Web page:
You Kick the Grasshopper

Walking Goals on the Pingerup Plains

Walking Goals on the Pingerup Plains

For twenty five years

I was locked out, 

as if I’d snapped the key 

off in the lock.

Beside me, my happy self. 

Inside me, a monster and the dark room. 

Out on the Pingerup Plains

loneliness ate at my feet

and there, as the leaf litter 

sprang from the stepped-on twig

I could prove myself to my dark room, 

I could fester and requiem. 

What was distant was rest. 

What was easy was distant. 

I judged every thought, 

I damned every thought with judgement,

and counted my steps.

My body needed pain to feel

and after mud and heath and brume

the blister puss splattered in my eye

and I pressed outside the slit

to let the wound suppurate. 

The gear was fine, my body uninjured 

but I had found something missing 

I knew the victory I’d wanted would be hollow,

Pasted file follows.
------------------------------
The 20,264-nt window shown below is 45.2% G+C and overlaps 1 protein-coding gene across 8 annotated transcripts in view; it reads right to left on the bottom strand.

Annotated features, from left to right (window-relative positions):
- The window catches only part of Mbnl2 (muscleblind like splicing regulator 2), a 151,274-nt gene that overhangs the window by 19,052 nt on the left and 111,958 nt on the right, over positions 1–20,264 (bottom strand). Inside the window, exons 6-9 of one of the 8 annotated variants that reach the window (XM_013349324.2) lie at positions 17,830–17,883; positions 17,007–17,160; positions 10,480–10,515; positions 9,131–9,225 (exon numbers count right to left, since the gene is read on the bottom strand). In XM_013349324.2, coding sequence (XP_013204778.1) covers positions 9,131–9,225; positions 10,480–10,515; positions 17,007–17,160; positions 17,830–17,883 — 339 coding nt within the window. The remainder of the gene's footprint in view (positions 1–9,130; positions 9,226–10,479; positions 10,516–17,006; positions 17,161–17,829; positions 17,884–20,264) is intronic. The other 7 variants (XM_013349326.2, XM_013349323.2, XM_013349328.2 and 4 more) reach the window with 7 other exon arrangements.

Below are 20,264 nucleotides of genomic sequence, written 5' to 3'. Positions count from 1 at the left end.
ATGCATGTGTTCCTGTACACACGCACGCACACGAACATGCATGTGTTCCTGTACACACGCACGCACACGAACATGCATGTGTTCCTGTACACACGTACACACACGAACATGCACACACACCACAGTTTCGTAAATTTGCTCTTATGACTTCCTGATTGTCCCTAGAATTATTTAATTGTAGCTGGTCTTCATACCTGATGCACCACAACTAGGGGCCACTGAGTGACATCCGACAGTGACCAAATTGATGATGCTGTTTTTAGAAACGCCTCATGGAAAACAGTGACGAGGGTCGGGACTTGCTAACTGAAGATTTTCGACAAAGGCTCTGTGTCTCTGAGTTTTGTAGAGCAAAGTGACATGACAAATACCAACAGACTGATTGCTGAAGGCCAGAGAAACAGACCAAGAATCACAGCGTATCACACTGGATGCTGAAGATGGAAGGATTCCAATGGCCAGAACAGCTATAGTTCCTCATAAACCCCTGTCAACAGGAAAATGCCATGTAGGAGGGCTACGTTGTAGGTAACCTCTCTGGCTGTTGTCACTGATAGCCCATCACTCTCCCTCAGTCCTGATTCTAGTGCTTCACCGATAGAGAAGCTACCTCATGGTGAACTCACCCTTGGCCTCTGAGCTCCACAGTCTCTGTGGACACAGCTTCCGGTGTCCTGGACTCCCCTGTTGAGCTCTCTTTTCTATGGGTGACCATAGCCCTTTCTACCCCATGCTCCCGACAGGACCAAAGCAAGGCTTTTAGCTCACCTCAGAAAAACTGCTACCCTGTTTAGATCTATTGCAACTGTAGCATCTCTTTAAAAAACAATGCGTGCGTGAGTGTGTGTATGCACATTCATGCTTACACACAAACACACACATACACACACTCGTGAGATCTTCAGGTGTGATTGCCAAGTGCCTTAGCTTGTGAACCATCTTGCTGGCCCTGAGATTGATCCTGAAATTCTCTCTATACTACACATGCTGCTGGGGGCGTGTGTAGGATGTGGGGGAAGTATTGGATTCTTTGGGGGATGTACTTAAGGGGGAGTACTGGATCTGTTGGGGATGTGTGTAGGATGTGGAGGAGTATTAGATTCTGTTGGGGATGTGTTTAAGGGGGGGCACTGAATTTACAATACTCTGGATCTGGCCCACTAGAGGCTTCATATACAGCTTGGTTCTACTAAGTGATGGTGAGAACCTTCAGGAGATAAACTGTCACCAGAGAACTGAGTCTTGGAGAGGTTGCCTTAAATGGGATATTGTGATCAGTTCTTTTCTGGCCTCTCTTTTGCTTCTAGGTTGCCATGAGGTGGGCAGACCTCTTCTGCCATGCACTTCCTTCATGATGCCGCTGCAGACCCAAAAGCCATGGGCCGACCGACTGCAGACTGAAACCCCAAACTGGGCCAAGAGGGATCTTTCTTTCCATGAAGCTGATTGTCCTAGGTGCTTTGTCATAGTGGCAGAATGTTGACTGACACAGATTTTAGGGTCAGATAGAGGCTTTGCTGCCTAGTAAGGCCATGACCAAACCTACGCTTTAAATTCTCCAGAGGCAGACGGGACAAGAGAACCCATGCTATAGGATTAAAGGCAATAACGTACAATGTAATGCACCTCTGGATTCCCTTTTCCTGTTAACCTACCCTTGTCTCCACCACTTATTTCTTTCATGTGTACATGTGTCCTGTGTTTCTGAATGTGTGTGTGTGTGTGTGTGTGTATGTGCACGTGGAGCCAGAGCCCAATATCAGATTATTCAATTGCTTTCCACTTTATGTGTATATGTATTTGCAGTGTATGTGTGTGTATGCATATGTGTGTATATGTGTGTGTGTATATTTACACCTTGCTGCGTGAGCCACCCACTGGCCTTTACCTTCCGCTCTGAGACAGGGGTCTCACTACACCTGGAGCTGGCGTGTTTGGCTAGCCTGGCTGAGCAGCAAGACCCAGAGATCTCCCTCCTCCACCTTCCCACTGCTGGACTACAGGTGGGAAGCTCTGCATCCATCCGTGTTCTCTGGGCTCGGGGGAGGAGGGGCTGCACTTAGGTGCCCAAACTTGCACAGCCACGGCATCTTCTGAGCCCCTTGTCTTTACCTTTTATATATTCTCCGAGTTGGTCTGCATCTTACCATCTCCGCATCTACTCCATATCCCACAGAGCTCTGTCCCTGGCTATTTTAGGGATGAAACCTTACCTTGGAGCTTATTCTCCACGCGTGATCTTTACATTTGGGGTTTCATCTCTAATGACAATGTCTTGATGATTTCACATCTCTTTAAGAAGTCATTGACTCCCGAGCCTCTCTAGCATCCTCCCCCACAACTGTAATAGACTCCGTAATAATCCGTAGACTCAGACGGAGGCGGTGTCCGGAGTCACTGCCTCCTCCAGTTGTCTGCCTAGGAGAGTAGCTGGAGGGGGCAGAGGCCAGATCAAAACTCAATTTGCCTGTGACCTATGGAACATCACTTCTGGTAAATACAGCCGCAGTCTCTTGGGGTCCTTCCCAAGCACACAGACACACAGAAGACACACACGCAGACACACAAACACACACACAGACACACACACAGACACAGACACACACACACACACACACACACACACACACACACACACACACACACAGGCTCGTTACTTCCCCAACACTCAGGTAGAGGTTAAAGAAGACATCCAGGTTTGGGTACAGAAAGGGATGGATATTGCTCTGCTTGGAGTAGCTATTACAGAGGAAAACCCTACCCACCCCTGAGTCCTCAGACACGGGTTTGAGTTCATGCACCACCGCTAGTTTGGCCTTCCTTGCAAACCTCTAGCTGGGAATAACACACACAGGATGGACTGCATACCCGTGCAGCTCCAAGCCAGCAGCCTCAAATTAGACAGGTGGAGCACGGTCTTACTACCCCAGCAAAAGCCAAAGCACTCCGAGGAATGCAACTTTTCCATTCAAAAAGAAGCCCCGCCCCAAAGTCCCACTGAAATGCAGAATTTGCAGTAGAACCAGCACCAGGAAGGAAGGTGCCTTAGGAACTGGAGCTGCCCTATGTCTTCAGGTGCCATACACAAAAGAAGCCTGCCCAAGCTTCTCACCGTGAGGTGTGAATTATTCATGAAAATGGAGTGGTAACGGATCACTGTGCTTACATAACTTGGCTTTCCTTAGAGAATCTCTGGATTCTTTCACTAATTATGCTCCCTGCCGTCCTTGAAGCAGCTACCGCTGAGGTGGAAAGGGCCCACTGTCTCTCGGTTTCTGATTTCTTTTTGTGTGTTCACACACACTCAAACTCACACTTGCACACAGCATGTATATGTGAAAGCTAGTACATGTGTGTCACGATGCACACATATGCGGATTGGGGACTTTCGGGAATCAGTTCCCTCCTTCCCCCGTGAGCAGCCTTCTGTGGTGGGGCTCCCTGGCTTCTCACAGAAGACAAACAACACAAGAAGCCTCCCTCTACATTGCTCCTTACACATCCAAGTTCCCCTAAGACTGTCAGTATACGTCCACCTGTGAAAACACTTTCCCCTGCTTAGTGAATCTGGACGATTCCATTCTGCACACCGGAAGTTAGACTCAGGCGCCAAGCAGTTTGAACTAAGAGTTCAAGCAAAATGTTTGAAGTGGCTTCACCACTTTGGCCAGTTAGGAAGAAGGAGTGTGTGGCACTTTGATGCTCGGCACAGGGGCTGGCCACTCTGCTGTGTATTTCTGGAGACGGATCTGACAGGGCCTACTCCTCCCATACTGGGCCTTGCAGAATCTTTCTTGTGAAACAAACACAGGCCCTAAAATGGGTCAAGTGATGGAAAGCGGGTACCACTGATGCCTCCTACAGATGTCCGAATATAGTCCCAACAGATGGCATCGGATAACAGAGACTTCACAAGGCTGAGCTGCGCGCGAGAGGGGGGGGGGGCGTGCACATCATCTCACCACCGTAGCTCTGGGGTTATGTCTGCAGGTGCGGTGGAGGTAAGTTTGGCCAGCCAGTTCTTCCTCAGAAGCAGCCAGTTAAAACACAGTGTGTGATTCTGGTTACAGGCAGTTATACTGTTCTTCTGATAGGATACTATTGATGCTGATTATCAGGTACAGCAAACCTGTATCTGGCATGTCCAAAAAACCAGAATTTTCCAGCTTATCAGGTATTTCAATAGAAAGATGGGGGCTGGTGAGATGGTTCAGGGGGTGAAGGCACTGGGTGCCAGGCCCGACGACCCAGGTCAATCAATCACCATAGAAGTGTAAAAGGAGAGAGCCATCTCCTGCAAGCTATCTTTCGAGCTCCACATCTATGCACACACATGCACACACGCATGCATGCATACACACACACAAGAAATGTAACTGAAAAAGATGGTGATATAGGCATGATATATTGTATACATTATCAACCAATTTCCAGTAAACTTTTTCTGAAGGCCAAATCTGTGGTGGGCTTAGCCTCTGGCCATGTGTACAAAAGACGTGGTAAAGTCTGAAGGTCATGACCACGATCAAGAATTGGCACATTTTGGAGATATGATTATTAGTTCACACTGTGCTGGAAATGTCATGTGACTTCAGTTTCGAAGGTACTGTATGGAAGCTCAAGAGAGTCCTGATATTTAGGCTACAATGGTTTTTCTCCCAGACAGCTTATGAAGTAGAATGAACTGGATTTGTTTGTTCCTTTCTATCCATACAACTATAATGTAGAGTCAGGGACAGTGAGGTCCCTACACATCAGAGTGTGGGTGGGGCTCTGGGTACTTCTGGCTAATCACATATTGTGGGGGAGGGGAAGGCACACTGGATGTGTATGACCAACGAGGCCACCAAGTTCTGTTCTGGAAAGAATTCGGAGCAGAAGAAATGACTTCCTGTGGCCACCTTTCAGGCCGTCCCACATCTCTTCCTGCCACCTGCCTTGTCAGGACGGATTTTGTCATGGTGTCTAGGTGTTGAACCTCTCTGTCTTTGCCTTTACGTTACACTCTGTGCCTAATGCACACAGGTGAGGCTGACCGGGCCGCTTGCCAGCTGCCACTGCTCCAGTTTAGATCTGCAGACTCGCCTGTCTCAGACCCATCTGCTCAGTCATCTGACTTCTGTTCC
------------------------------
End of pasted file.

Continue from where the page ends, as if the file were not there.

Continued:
my traffic was gone, my blood 

unclogged. My heart beat loud. 

A fine mist made an answer;

pointless to ascend to the summit,

the cockatoos stayed put, 

kangaroos didn’t stir,

my ears rang as if covered in wool, 

the waitress at Two Rubens Cafe

told me: a tradesman is free from obsession, you’re not. 

To walk to the highway on my own terms

was the right thing to do

you don’t have to be brave 

those reams written, they un-write

as the woman with MS drives me to Denmark 

and she tells me of brain legions 

and her broken immune system, 

how the knife is so blunt, 

the edge grows brighter 

where the leaf cutter bee 

says goodbye to Broke Inlet,

as I wave at the ocean and have a morning nap. 

– J. P. Quinton